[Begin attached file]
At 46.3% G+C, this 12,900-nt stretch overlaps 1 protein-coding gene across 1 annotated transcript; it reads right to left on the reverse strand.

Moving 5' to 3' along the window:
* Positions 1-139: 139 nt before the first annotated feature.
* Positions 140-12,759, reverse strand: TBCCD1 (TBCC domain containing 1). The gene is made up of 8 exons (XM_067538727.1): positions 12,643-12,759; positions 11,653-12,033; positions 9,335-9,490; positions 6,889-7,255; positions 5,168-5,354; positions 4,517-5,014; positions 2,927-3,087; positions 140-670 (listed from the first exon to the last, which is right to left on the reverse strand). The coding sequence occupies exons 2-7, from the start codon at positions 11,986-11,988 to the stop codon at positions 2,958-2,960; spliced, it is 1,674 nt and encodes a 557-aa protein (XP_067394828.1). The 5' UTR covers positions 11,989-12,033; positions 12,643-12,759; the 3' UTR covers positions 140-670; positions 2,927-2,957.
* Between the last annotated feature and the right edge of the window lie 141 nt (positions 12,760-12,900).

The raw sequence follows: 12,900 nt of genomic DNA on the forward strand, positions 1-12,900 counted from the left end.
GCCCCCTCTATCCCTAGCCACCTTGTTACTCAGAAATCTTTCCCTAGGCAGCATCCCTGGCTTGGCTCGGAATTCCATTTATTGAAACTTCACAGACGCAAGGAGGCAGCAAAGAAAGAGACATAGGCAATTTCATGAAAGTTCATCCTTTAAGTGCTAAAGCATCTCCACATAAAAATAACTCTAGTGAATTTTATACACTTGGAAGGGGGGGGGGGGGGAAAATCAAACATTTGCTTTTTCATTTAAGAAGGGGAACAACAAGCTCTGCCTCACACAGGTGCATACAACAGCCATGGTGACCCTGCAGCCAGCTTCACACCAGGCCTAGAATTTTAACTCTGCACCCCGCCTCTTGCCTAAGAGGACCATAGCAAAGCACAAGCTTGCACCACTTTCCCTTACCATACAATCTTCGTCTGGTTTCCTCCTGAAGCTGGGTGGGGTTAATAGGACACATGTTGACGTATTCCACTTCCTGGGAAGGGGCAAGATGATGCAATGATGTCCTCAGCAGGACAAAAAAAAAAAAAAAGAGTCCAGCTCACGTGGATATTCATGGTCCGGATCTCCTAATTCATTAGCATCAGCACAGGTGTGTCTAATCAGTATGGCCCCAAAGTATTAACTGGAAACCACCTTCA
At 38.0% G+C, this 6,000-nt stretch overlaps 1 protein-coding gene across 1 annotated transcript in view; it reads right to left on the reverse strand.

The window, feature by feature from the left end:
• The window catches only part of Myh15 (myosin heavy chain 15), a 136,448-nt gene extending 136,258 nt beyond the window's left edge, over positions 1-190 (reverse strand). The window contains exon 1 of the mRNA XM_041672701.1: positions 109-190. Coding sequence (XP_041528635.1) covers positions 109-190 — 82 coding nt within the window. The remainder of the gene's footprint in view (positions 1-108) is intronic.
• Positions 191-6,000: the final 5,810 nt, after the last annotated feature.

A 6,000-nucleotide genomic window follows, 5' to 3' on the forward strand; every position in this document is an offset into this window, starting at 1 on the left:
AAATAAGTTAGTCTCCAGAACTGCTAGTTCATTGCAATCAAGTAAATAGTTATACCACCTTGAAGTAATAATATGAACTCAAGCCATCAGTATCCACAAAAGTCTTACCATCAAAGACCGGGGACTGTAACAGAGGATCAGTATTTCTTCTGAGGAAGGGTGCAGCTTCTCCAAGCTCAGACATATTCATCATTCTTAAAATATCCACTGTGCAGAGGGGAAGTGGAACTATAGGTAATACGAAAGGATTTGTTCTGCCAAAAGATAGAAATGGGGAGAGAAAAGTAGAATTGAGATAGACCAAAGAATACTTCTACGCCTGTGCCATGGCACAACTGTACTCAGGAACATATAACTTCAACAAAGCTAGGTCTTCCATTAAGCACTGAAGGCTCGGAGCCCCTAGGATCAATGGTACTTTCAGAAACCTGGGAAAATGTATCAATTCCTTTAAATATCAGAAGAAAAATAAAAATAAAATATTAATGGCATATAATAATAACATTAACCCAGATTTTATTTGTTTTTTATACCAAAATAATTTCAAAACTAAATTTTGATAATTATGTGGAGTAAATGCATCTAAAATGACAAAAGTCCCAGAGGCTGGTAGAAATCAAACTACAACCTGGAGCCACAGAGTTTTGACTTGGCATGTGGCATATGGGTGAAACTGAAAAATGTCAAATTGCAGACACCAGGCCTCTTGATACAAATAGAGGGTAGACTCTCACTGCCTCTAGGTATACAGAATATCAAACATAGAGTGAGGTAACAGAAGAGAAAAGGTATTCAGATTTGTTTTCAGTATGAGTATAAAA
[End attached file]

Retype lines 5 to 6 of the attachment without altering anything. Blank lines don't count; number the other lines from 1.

* Between the last annotated feature and the right edge of the window lie 141 nt (positions 12,760-12,900).

The raw sequence follows: 12,900 nt of genomic DNA on the forward strand, positions 1-12,900 counted from the left end.